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Coagh Primary School, Coagh, Cookstown

Coronavirus Advice

8th Mar 2020

***** Latest advice from NHS and PHA on Coronavirus *****


This information is especially pertinent for ourselves and the wider community given the news/events from yesterday. Following a Coagh Utd Reserve team match yesterday afternoon (Saturday 7th March), Coagh Utd were informed that a member of the opposition team had received confirmation that he had Coronavirus. Many of our pupils, parents and staff have close links with those playing yesterday and several attended the match.


The advice from NHS and PHA remain largely the same as it has over recent days. Good hygiene practices should be maintained and reinforced for all family members with particular emphasis on the regular washing of hands.


If you think you may have been contact with anyone who has Coronavirus or have recently returned from an area which has a large number of cases then you should monitor yourself (refrain from attending large social gatherings) and contact the NHS 111 Service.


*** General School Guidelines ***


The guidelines remain largely the same as those precautions regarding any pupil who has been feeling unwell at any other point in the school year. Those pupils who are feeling unwell (regardless of which ailment they have) should remain at home and not come to school as the close proximity and interaction of primary school pupils can spread illnesses quickly.


*** Information from the PHA (Public Health Agency) ***


  1. What is COVID-19 (coronavirus)?


Coronaviruses are a large family of viruses that are common across the world. These viruses can cause mild symptoms ranging from a mild fever, shortness of breath and cough to more serious conditions such as severe pneumonia and breathing difficulties.


In December 2019, a new strain of coronavirus (COVID-19) was first identified in Wuhan City, China. This virus has now spread to other countries. The UK Chief Medical Officers have declared the risk to the public to be moderate. But the risk to individuals remains low.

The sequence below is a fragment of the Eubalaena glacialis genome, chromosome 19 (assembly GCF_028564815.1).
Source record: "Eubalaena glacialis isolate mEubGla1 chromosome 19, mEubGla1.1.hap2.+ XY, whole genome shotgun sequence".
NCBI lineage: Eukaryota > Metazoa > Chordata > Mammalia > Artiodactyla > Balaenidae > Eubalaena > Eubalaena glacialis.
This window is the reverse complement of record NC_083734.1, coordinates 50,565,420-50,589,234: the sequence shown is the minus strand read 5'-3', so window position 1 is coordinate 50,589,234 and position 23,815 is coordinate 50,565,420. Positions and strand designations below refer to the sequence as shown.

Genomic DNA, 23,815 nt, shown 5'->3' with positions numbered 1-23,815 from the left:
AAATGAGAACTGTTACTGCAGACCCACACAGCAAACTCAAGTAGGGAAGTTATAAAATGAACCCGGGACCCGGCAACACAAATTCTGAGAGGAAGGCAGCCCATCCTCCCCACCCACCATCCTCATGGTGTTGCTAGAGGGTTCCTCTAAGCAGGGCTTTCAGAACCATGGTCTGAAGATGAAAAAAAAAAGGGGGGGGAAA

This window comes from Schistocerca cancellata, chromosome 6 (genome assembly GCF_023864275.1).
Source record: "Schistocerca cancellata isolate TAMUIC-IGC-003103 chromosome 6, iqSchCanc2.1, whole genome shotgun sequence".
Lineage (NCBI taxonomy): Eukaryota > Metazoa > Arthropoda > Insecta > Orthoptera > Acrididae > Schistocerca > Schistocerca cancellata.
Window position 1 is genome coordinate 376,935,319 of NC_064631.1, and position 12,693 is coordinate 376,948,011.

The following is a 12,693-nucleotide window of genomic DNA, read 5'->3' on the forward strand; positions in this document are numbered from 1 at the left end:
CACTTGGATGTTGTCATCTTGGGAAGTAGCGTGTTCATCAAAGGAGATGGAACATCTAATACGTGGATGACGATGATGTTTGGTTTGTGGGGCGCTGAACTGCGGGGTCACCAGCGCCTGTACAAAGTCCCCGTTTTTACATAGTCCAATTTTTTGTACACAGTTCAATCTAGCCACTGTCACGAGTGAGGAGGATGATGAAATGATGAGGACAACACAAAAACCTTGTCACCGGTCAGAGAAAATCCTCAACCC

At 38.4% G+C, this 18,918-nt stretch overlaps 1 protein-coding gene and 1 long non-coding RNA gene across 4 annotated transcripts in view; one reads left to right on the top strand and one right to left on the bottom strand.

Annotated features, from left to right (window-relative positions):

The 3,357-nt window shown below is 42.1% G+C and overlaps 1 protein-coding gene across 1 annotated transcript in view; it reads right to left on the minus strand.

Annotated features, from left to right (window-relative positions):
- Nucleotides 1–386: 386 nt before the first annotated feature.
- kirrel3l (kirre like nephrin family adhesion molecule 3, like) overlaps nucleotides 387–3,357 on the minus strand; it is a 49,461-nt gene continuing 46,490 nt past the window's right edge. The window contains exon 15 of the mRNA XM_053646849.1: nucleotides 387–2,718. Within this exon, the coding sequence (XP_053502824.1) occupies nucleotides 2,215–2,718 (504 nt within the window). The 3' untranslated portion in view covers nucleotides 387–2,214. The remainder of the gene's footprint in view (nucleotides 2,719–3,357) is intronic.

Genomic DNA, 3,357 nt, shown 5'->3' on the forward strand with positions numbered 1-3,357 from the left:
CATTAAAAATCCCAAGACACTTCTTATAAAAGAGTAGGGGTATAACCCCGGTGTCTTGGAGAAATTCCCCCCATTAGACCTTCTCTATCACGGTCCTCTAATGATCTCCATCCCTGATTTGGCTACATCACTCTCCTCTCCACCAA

The incubation period of COVID-19 is between 2 and 14 days. This means that if a person remains well 14 days after contact with someone with confirmed coronavirus, they have not been infected.


Generally, these infections can cause more severe symptoms in people with weakened immune systems, older people, and those with long-term conditions like diabetes, cancer and chronic lung disease. There is no evidence that children are more affected than other age groups – very few cases have been reported in children.


2. How COVID-19 is spread


From what we know about other coronaviruses, spread of COVID-19 is most likely to happen when there is close contact (within two metres) with an infected person. It is likely that the risk increases the longer someone has close contact with an infected person.


Droplets produced when an infected person coughs or sneezes (termed respiratory secretions) containing the virus are most likely to be the most important means of transmission.


There are two routes by which people could become infected:


• secretions can be directly transferred into the mouths or noses of people who are nearby (within two metres) or could be inhaled into the lungs

• it is also possible that someone may become infected by touching a surface or object that has been contaminated with respiratory secretions and then touching their own mouth, nose, or eyes (such as touching a door knob or shaking hands then touching own face).


There is currently no good evidence that people who do not have symptoms are infectious to others.


3. Preventing spread of infection


There is currently no vaccine to prevent COVID-19. The best way to prevent infection is to avoid being exposed to the virus.


There are general principles anyone can follow to help prevent the spread of respiratory viruses, including:


• washing your hands often - with soap and water, or use alcohol sanitiser if handwashing facilities are not available. This is particularly important after taking public transport

• covering your cough or sneeze with a tissue, then throwing the tissue in a bin.

• people who feel unwell should stay at home and should not attend work or

any education or early years/youth setting

• children, pupils, students, staff and visitors should wash their hands:

-before leaving home

-on arrival at school

-after using the toilet

-after breaks and sporting activities o before food preparation

-before eating any food, including snacks o before leaving school

• use an alcohol-based hand sanitiser that contains at least 60% alcohol if soap and water are not available

• avoid touching your eyes, nose, and mouth with unwashed hands

• avoid close contact with people who are unwell

• clean and disinfect frequently touched objects and surfaces

• if you are worried about your symptoms or those of a child or colleague,

please call NHS 111. Do not go directly to your GP or other healthcare

environment but phone.

• see further information on the Public Health Agency website.